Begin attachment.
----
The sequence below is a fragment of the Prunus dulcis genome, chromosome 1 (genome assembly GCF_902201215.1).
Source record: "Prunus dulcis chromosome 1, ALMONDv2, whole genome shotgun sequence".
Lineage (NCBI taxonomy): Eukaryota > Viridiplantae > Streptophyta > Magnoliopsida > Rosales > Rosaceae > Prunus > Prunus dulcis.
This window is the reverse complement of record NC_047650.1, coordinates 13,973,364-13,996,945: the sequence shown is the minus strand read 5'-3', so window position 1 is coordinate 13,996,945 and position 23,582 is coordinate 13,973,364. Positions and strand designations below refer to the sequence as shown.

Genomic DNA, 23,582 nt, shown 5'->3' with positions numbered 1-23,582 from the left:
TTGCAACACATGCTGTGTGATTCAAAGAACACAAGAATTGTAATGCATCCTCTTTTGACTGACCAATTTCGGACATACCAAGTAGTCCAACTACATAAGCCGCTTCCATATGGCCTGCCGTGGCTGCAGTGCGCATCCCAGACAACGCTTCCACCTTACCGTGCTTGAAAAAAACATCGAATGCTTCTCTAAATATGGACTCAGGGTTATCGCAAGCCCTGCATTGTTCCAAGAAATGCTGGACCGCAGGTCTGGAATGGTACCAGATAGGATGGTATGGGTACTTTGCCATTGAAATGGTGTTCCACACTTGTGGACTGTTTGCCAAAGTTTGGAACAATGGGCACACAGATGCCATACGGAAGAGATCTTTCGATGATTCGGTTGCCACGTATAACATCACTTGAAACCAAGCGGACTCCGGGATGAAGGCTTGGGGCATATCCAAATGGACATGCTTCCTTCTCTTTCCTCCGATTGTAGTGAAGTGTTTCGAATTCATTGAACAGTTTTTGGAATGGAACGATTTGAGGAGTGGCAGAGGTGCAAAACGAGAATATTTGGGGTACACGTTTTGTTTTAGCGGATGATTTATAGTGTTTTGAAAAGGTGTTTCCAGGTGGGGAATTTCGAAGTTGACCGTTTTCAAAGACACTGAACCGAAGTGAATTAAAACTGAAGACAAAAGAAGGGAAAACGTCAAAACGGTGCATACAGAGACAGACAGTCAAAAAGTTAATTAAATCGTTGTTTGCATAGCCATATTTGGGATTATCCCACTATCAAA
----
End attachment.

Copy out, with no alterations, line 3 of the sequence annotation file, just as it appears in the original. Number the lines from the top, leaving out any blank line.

Lineage (NCBI taxonomy): Eukaryota > Viridiplantae > Streptophyta > Magnoliopsida > Rosales > Rosaceae > Prunus > Prunus dulcis.